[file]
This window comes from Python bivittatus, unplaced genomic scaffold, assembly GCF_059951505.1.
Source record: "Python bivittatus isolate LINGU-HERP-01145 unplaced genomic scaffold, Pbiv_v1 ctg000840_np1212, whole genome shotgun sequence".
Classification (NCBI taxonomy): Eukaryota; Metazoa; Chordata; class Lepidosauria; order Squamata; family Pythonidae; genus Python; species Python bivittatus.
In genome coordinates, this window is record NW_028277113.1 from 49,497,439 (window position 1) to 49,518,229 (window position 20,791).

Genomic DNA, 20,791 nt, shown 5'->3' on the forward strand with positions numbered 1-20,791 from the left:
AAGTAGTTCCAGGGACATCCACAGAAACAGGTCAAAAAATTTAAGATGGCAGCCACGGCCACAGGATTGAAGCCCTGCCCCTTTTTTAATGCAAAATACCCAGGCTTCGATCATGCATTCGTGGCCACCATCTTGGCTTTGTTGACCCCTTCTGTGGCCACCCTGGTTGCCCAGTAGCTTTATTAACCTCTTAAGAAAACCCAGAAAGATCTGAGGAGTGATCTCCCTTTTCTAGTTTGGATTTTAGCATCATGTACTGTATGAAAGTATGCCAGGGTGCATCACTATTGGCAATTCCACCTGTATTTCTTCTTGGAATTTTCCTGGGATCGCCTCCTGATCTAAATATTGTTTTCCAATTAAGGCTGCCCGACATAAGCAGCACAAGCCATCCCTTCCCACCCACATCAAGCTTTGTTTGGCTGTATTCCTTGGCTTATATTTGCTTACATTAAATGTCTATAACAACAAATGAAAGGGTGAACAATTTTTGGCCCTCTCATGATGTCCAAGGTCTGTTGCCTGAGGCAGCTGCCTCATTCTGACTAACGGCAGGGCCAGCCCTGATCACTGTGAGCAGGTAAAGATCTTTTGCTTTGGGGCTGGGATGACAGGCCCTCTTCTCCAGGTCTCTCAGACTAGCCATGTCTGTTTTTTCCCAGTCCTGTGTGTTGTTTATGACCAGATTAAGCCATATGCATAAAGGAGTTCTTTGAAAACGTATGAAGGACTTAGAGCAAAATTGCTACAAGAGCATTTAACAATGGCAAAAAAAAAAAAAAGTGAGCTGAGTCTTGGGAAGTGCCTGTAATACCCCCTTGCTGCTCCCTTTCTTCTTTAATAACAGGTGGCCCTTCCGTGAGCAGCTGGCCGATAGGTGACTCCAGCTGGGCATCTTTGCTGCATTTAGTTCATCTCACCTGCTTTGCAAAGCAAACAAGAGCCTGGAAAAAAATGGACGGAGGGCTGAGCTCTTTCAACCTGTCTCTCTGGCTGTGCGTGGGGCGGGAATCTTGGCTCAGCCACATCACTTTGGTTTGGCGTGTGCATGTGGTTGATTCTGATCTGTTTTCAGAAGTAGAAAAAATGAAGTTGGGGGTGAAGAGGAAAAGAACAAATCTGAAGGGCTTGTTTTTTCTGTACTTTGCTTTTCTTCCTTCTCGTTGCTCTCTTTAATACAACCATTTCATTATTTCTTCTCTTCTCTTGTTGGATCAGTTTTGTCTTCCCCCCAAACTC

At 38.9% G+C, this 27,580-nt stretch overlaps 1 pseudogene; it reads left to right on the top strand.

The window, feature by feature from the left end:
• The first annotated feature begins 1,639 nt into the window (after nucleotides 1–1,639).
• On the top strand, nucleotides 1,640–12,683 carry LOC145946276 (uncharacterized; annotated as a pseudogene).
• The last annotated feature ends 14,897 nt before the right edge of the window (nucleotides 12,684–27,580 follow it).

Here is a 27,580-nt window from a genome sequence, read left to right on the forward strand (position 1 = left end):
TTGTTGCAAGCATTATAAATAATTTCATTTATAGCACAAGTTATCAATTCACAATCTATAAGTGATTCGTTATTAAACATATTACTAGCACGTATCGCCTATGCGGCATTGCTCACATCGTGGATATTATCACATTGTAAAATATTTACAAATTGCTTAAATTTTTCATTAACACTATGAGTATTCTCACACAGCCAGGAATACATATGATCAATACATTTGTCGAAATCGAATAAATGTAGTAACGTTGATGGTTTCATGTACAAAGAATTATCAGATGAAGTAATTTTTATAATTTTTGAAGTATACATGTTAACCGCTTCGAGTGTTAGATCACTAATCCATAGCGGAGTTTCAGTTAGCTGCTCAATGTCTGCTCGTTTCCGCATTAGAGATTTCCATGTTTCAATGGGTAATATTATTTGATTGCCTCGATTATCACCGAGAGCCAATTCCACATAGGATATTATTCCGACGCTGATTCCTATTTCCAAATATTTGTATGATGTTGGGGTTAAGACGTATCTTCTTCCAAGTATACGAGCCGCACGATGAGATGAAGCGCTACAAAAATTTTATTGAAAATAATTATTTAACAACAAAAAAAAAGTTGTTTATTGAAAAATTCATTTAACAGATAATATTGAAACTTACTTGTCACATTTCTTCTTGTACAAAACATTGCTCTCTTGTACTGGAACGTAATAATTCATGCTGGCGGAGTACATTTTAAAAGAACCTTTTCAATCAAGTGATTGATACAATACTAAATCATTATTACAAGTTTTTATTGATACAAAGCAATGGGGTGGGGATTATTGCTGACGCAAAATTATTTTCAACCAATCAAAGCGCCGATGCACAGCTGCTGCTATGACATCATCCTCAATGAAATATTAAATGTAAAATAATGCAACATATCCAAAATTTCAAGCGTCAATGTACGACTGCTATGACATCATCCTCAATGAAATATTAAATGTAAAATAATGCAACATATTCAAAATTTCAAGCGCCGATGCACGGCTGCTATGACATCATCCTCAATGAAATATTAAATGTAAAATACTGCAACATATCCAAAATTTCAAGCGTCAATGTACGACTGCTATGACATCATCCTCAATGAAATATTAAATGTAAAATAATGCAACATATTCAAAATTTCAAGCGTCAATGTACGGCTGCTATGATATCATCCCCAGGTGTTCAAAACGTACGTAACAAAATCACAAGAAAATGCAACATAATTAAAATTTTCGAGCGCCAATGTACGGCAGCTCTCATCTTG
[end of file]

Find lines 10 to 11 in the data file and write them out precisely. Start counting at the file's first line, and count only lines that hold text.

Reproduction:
• On the top strand, nucleotides 1,640–12,683 carry LOC145946276 (uncharacterized; annotated as a pseudogene).
• The last annotated feature ends 14,897 nt before the right edge of the window (nucleotides 12,684–27,580 follow it).